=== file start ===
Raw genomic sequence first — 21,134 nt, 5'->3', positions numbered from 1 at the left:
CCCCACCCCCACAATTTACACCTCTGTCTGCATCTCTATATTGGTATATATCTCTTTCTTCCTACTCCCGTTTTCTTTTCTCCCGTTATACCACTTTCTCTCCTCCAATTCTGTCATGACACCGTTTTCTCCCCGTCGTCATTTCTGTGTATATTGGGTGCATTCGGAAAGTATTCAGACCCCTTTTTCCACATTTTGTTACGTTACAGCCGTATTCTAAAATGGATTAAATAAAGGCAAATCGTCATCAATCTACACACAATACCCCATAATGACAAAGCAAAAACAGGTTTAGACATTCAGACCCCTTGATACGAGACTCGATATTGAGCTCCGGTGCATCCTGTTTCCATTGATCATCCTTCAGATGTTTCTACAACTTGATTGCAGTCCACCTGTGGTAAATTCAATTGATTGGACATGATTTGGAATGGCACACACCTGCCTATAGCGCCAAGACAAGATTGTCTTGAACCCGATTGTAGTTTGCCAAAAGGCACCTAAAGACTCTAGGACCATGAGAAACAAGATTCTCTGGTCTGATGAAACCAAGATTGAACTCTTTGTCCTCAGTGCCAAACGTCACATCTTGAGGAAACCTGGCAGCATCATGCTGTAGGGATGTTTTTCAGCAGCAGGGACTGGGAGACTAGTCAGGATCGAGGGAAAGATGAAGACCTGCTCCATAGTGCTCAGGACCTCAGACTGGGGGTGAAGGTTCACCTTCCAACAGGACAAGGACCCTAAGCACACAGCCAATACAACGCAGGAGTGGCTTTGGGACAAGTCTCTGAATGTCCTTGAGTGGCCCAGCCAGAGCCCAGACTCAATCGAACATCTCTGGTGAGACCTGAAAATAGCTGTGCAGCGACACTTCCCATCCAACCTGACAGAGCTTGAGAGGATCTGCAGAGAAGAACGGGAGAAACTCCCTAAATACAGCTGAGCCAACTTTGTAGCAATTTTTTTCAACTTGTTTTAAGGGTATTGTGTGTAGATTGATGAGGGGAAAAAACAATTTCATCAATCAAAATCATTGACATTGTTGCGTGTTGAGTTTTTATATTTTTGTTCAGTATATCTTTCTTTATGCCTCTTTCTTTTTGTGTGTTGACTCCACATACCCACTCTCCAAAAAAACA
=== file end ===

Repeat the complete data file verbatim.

Raw genomic sequence first — 21,134 nt, 5'->3', positions numbered from 1 at the left:
CCCCACCCCCACAATTTACACCTCTGTCTGCATCTCTATATTGGTATATATCTCTTTCTTCCTACTCCCGTTTTCTTTTCTCCCGTTATACCACTTTCTCTCCTCCAATTCTGTCATGACACCGTTTTCTCCCCGTCGTCATTTCTGTGTATATTGGGTGCATTCGGAAAGTATTCAGACCCCTTTTTCCACATTTTGTTACGTTACAGCCGTATTCTAAAATGGATTAAATAAAGGCAAATCGTCATCAATCTACACACAATACCCCATAATGACAAAGCAAAAACAGGTTTAGACATTCAGACCCCTTGATACGAGACTCGATATTGAGCTCCGGTGCATCCTGTTTCCATTGATCATCCTTCAGATGTTTCTACAACTTGATTGCAGTCCACCTGTGGTAAATTCAATTGATTGGACATGATTTGGAATGGCACACACCTGCCTATAGCGCCAAGACAAGATTGTCTTGAACCCGATTGTAGTTTGCCAAAAGGCACCTAAAGACTCTAGGACCATGAGAAACAAGATTCTCTGGTCTGATGAAACCAAGATTGAACTCTTTGTCCTCAGTGCCAAACGTCACATCTTGAGGAAACCTGGCAGCATCATGCTGTAGGGATGTTTTTCAGCAGCAGGGACTGGGAGACTAGTCAGGATCGAGGGAAAGATGAAGACCTGCTCCATAGTGCTCAGGACCTCAGACTGGGGGTGAAGGTTCACCTTCCAACAGGACAAGGACCCTAAGCACACAGCCAATACAACGCAGGAGTGGCTTTGGGACAAGTCTCTGAATGTCCTTGAGTGGCCCAGCCAGAGCCCAGACTCAATCGAACATCTCTGGTGAGACCTGAAAATAGCTGTGCAGCGACACTTCCCATCCAACCTGACAGAGCTTGAGAGGATCTGCAGAGAAGAACGGGAGAAACTCCCTAAATACAGCTGAGCCAACTTTGTAGCAATTTTTTTCAACTTGTTTTAAGGGTATTGTGTGTAGATTGATGAGGGGAAAAAACAATTTCATCAATCAAAATCATTGACATTGTTGCGTGTTGAGTTTTTATATTTTTGTTCAGTATATCTTTCTTTATGCCTCTTTCTTTTTGTGTGTTGACTCCACATACCCACTCTCCAAAAAAACA